Eric Ardman, '15

Fulbright Awardee Eric Ardman
Eric Ardman, 2018-2019 Fulbright Student Award Recipient 


Major: Microbiology and Immunology     

Minors: Chemistry, English

Hometown: Horsham, PA

Class Year: 2015, (will graduate from Miller School of Medicine in 2020)

Extracurricular Activities or Clubs: Volunteer at Camillus House

Prestigious Awards Received: Fulbright Scholarship

Professional Goal: Be a competent clinician and educator

Eric Ardman, a Pennsylvania native, came to the University of Miami looking for a unique academic experience. As a recipient of the Fulbright U.S. Student Award for the 2018-2019 academic year, Eric used this accomplishment as a chance to design a one-of-a-kind educational opportunity.   

With the support of the Fulbright grant, Eric is currently in Hanoi, Vietnam where he is developing ongoing workshops and training for medical students at Hanoi Medical University (HMU), to encourage a better understanding of challenges faced by the LGBTQ community and to promote quality health care.

“I will be working with HMU to incorporate what amounts to LGBTQ sensitivity training (similar to Safe Space at UM) for their medical students into their curriculum,” Eric said. “This will fit into HMU's larger curriculum reform, which aims to model their curriculum on US medical education.”  

The Fulbright U.S. Student Program is the largest international exchange program. With a Fulbright grant, students can pursue opportunities to study, research and teach abroad. Applying for the Fulbright was a way for Eric to connect his interests in Vietnamese culture, social justice and medicine.

When asked about why he applied for the Fulbright, Eric said, “I liked that the Fulbright would support a project and that the project only had to be feasible and vouched for by the host institution. The committee recognizes that once you're on the ground and you can fully appreciate your circumstances and the environment in real-time, the project may need to change. I liked that versatility. But really, I just wanted to get back to Vietnam by any means possible.”

Eric’s initial interest in Vietnamese culture intensified as a result of his own personal experiences traveling to Vietnam. While at UM, Eric decided to further develop his understanding of Vietnamese by enrolling in the Directed Independent Language Study (DILS) program. Eric credits the DILS program for helping him make great strides in his knowledge of Vietnamese and he encourages other students interested in applying for the Fulbright to utilize their resources and build a support system.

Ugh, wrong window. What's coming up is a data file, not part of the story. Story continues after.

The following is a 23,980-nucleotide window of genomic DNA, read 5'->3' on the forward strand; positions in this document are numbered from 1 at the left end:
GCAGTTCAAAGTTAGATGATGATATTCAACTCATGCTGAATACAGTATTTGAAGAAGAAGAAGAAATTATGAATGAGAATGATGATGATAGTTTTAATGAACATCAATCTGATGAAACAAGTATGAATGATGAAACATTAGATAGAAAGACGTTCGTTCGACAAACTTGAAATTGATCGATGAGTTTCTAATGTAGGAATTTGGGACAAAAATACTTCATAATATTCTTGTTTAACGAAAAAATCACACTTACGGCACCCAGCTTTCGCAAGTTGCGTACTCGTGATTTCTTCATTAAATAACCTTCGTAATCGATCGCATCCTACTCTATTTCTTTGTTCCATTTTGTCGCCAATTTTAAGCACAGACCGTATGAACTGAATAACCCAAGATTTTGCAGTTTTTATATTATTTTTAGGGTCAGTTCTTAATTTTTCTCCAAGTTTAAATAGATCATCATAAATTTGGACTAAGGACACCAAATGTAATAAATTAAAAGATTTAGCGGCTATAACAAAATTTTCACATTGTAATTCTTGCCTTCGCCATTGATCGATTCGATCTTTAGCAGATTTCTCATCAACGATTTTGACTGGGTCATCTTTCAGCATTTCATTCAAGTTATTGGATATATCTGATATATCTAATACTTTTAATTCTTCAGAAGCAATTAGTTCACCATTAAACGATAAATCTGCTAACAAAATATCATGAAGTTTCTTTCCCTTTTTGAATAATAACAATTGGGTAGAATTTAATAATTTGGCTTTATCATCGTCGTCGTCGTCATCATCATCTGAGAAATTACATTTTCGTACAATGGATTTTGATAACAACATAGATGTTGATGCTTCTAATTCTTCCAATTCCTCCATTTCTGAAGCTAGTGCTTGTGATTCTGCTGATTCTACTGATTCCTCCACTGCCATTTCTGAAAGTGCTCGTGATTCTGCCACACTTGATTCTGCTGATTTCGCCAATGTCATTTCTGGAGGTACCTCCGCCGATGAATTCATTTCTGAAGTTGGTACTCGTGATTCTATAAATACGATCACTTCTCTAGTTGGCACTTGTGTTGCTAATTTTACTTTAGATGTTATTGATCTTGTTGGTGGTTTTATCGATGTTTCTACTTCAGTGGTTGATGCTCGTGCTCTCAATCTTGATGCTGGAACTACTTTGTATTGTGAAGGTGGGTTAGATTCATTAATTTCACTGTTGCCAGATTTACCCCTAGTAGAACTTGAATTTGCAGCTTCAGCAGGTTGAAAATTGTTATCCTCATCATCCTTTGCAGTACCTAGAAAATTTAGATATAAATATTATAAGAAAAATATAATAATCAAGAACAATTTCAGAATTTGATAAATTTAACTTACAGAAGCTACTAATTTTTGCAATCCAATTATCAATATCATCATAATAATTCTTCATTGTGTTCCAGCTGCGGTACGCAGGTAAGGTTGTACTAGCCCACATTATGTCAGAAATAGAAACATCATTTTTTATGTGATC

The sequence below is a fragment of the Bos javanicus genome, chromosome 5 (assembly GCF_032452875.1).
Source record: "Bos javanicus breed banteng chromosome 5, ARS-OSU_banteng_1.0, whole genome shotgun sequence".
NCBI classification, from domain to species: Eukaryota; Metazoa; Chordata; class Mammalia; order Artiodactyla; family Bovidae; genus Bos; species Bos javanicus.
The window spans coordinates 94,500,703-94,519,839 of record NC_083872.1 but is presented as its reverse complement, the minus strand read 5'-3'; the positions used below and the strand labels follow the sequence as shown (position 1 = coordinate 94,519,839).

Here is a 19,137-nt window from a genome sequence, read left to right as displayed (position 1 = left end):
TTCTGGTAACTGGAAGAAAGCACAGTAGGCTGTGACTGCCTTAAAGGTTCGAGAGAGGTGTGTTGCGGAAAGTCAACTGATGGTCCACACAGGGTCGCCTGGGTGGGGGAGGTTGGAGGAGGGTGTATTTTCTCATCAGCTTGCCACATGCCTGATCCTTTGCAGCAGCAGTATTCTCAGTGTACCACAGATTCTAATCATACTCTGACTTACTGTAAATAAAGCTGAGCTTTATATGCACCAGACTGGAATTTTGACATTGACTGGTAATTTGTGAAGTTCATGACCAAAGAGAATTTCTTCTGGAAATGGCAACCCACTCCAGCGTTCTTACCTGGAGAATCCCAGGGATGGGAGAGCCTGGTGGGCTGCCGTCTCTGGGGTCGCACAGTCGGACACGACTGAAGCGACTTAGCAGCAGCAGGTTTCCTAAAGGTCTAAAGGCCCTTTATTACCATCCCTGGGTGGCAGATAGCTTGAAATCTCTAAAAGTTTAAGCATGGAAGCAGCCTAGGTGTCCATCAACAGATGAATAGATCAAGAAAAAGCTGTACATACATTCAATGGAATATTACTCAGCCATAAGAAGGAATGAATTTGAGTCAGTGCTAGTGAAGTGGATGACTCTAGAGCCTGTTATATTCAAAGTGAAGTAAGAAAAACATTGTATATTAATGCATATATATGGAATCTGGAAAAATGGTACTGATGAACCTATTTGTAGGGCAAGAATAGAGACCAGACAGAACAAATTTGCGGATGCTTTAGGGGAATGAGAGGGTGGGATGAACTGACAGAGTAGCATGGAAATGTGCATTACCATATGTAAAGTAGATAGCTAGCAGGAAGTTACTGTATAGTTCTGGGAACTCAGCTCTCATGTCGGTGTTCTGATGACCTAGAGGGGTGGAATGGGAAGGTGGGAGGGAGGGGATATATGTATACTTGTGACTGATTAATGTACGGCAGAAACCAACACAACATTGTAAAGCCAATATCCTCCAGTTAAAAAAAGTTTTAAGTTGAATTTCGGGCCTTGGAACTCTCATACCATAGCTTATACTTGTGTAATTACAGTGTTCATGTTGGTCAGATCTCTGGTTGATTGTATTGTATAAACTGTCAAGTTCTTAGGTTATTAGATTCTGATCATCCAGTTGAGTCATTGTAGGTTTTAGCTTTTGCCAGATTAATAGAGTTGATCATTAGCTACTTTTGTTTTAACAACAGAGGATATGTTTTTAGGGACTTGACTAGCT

“I could not have learned Vietnamese alone,” Eric said. “The DILS program really kept me going during my time in undergrad and it was through DILS that I made connections with an NGO [non-governmental organization] in Vietnam to return in a public health/medical/educator capacity. That NGO was what connected me to Hanoi Medical University, which will be supporting me in my Fulbright year.”

Eric Ardman in front of mountain range backdrop in Vietnam.

In the months since he began his Fulbright project, Eric is learning how to best navigate his academic and personal experiences.

“Navigating a different culture, of my host institution as well as Vietnam in general, while learning the ins and outs of how to conduct quality research has been a learning process,” Eric said. “Luckily, I've been given the support I need to thrive and grow as a professional and person.”

In addition to the development of his project, being in Vietnam has given Eric the opportunity to grow in additional ways.

“I have been given the time and environment to improve my Vietnamese by leaps and bounds,” Eric said. “I cannot fully describe what this has meant, what the impact of my language skills has been on my work and life, in words alone.”

Vietnam Ninh Binh Golden Temple

Throughout the Fulbright application process, Eric leaned on his support system and credits them for his success.

“There are many people I would like to thank for this accomplishment,” Eric said. “First, my parents for their unending support. Second, my first Vietnamese tutor, Huong Nguyen and by extension, Dr. Maria Kosinski for running the DILS program and cheering me on over the past five years; Dr. Sonjia Kenya and BreAnne Young for their support as well. Last, I must give a shout out to all of my friends and support in Vietnam, particularly Hoa Vu, Dr. Oanh and everyone at the Center for Supporting Development Initiatives; Dr. Kevin Mulvey, and my very good friend, Annie Vu. This would not have been possible without them.”

After the conclusion of the Fulbright grant period, Eric plans to return to UM where he expects to complete his medical degree in 2020. After graduation, Eric plans to work as a clinician continuing to support marginalized populations with limited healthcare access in both the U.S. and in Vietnam.